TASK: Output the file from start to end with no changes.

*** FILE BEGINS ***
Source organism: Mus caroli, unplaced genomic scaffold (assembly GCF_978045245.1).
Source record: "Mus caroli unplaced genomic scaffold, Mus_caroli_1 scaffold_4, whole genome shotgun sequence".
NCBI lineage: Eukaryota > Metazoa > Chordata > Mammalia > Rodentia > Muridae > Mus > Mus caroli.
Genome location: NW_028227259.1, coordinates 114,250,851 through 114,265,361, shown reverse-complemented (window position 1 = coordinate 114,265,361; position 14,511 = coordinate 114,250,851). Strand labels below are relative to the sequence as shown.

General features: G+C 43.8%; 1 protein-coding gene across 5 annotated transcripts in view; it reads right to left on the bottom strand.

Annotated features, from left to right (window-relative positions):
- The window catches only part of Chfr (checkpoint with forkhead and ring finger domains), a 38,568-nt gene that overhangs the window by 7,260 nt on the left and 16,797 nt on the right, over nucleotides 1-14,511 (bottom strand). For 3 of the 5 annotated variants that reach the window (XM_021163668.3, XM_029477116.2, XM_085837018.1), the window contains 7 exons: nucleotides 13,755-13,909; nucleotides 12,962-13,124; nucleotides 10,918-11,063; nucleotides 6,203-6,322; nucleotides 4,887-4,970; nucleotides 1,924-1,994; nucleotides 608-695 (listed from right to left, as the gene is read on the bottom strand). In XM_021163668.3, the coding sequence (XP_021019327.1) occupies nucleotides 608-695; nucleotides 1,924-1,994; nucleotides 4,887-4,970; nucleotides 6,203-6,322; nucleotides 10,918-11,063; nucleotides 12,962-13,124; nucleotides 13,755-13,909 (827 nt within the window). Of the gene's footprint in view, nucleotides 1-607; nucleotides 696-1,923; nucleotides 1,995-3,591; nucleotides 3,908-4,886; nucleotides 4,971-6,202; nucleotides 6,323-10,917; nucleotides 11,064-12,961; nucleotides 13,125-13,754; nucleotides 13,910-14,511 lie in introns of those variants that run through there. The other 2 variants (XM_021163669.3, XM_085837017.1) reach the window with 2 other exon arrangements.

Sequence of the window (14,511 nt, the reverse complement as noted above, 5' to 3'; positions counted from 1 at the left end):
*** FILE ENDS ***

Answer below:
Source organism: Mus caroli, unplaced genomic scaffold (assembly GCF_978045245.1).
Source record: "Mus caroli unplaced genomic scaffold, Mus_caroli_1 scaffold_4, whole genome shotgun sequence".
NCBI lineage: Eukaryota > Metazoa > Chordata > Mammalia > Rodentia > Muridae > Mus > Mus caroli.
Genome location: NW_028227259.1, coordinates 114,250,851 through 114,265,361, shown reverse-complemented (window position 1 = coordinate 114,265,361; position 14,511 = coordinate 114,250,851). Strand labels below are relative to the sequence as shown.

General features: G+C 43.8%; 1 protein-coding gene across 5 annotated transcripts in view; it reads right to left on the bottom strand.

Annotated features, from left to right (window-relative positions):
- The window catches only part of Chfr (checkpoint with forkhead and ring finger domains), a 38,568-nt gene that overhangs the window by 7,260 nt on the left and 16,797 nt on the right, over nucleotides 1-14,511 (bottom strand). For 3 of the 5 annotated variants that reach the window (XM_021163668.3, XM_029477116.2, XM_085837018.1), the window contains 7 exons: nucleotides 13,755-13,909; nucleotides 12,962-13,124; nucleotides 10,918-11,063; nucleotides 6,203-6,322; nucleotides 4,887-4,970; nucleotides 1,924-1,994; nucleotides 608-695 (listed from right to left, as the gene is read on the bottom strand). In XM_021163668.3, the coding sequence (XP_021019327.1) occupies nucleotides 608-695; nucleotides 1,924-1,994; nucleotides 4,887-4,970; nucleotides 6,203-6,322; nucleotides 10,918-11,063; nucleotides 12,962-13,124; nucleotides 13,755-13,909 (827 nt within the window). Of the gene's footprint in view, nucleotides 1-607; nucleotides 696-1,923; nucleotides 1,995-3,591; nucleotides 3,908-4,886; nucleotides 4,971-6,202; nucleotides 6,323-10,917; nucleotides 11,064-12,961; nucleotides 13,125-13,754; nucleotides 13,910-14,511 lie in introns of those variants that run through there. The other 2 variants (XM_021163669.3, XM_085837017.1) reach the window with 2 other exon arrangements.

Sequence of the window (14,511 nt, the reverse complement as noted above, 5' to 3'; positions counted from 1 at the left end):